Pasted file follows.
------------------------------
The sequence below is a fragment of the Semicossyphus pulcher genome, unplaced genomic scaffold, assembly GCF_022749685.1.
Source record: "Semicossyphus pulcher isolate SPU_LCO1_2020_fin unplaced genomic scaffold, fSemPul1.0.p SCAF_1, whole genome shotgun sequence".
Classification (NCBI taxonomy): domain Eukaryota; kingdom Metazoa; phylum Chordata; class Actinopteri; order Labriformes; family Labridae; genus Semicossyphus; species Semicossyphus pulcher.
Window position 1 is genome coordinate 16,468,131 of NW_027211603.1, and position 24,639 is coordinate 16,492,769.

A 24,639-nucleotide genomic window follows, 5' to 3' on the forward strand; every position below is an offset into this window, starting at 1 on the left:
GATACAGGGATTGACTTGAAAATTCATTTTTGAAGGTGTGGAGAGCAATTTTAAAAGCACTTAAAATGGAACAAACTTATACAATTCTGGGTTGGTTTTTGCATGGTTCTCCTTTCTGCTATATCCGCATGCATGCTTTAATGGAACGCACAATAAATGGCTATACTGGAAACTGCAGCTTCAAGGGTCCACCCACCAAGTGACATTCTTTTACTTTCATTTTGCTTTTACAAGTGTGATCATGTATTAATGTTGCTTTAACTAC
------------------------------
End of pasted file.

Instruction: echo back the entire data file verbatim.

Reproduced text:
The sequence below is a fragment of the Semicossyphus pulcher genome, unplaced genomic scaffold, assembly GCF_022749685.1.
Source record: "Semicossyphus pulcher isolate SPU_LCO1_2020_fin unplaced genomic scaffold, fSemPul1.0.p SCAF_1, whole genome shotgun sequence".
Classification (NCBI taxonomy): domain Eukaryota; kingdom Metazoa; phylum Chordata; class Actinopteri; order Labriformes; family Labridae; genus Semicossyphus; species Semicossyphus pulcher.
Window position 1 is genome coordinate 16,468,131 of NW_027211603.1, and position 24,639 is coordinate 16,492,769.

A 24,639-nucleotide genomic window follows, 5' to 3' on the forward strand; every position below is an offset into this window, starting at 1 on the left:
GATACAGGGATTGACTTGAAAATTCATTTTTGAAGGTGTGGAGAGCAATTTTAAAAGCACTTAAAATGGAACAAACTTATACAATTCTGGGTTGGTTTTTGCATGGTTCTCCTTTCTGCTATATCCGCATGCATGCTTTAATGGAACGCACAATAAATGGCTATACTGGAAACTGCAGCTTCAAGGGTCCACCCACCAAGTGACATTCTTTTACTTTCATTTTGCTTTTACAAGTGTGATCATGTATTAATGTTGCTTTAACTAC